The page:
Biochemical pathways that result in lactate formation. Under aerobic conditions, glucose is converted in a stepwise fashion to pyruvate (glycolysis), which subsequently enters the mitochondrion where it is converted to acetylCoA. AcetylCoA is degraded in the citric acid cycle yielding NADH, which serves as an electron (e) donor. These electrons pass through respiratory complexes I, III and IV, present at the inner mitochondrial membrane, allowing protons (H+) to move to the intermembrane space. Finally, oxygen serves as an electron acceptor (in complex IV) and ATP is generated in complex V when protons move back to the mitochondrial matrix. In type A lactic acidosis, the primary defect is a lack of oxygen causing a halt to oxidative phosphorylation and thus accumulation of NADH. High cytosolic NADH concentrations shift the equilibrium from pyruvate to lactate. The advantage of this process is that it yields two ATP molecules and regenerates NAD+. The latter is of particular importance, since NAD+ is required for glycolysis. In type B lactic acidosis, there is a (non-hypoxic) accumulation of either pyruvate or NADH, which again shifts the equilibrium towards the formation of lactate.

The prevalence, causes and outcomes of hyperlactatemia have been studied extensively for patients at the intensive care unit (ICU),4 ,5 but data on patients in the emergency department (ED) are scarce. Until now, only a few studies assessed mortality in relatively unselected patients with hyperlactatemia at the ED. These studies reported higher mortality in those with increased lactate levels than in with those with lower values.6–10 Besides these studies, only patients with a specific diagnosis (eg, trauma, pulmonary embolism or sepsis) have been studied in an ED setting.11–15 Of note, all but one9 of these studies were conducted retrospectively and in none, lactate levels were determined on a routine base in all patients. For this reason, we can assume that the studied populations were selected. It is, however, not known to what extent this selection has affected the outcomes. Moreover, none of these studies have made a distinction between type A and B hyperlactatemia when studying the effects on mortality.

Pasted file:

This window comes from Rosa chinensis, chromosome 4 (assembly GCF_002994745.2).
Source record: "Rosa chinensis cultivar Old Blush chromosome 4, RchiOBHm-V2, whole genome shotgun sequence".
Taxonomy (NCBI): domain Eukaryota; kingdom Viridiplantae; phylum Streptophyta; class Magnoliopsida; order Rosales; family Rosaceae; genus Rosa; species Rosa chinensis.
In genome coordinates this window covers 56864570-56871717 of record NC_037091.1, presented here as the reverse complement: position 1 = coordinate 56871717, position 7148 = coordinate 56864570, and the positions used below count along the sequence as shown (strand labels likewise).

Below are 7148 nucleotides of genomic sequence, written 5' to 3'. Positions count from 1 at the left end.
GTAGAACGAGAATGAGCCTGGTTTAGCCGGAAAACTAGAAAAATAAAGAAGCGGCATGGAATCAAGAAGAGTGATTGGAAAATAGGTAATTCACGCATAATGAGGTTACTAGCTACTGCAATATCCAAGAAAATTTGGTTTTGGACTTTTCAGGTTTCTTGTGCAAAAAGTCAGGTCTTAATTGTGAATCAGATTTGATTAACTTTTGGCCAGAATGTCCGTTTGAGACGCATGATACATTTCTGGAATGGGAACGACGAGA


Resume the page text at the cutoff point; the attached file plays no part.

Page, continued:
The aim of the current study was therefore to assess the outcomes (ICU/medium care unit (MCU) admission, 28-day mortality and readmission within 28 days) in patients with an internal disease presenting to the ED in whom lactate levels were either elevated (≥4.0 mmol/L), <4.0 mmol/L or not determined. Furthermore, we aimed to retrieve how often hyperlactatemia could be classified as type A and B hyperlactatemia and to compare the outcome between these two types.

Materials and methods

Study design

This retrospective study was conducted at the ED of the Maastricht University Medical Centre (MUMC+), which is a secondary and tertiary referral centre in the Netherlands. Patients can present to the ED in one of the following ways: (1) (most commonly) patients can be referred by a general practitioner (whose service is available 24/7) or specialist, (2) in case of a high level of urgency, patients are brought in by ambulance, or (3) (sometimes) patients can present themselves on their own initiative (for more details on the organisation of acute care in the Netherlands, see ref. 16). The department of internal medicine has about 5500 ED visits each year.

Inclusion criteria

Data were collected over a period of almost 4 years (from January 2011 to October 2014). We retrieved all samples of adult patients who were admitted to the hospital by internists at the ED with an elevated arterial lactate (≥4.0, normal value ≤2.2 mmol/L; high lactate group, n=197). This cut-off point for hyperlactatemia was used since a value of ≥4.0 mmol/L is a good predictor of mortality.9 ,11 Subsequently, two reference groups were constructed: (1) a random sample of patients in whom the lactate was <4.0 mmol/L (lactate <4.0 group, n=200), and (2) a random sample of patients in whom the lactate was not determined because of clinical reasons, that is, the attending physician did not have a clinical indication to measure lactate (no lactate group, n=200). Both control groups were chosen randomly out of those who were admitted to the hospital, and this choice was corrected for date of presentation only, in order to create a sample that was not biased by seasonal influences. All patients had to be 18 years or older and were included only once; repeat visits were excluded.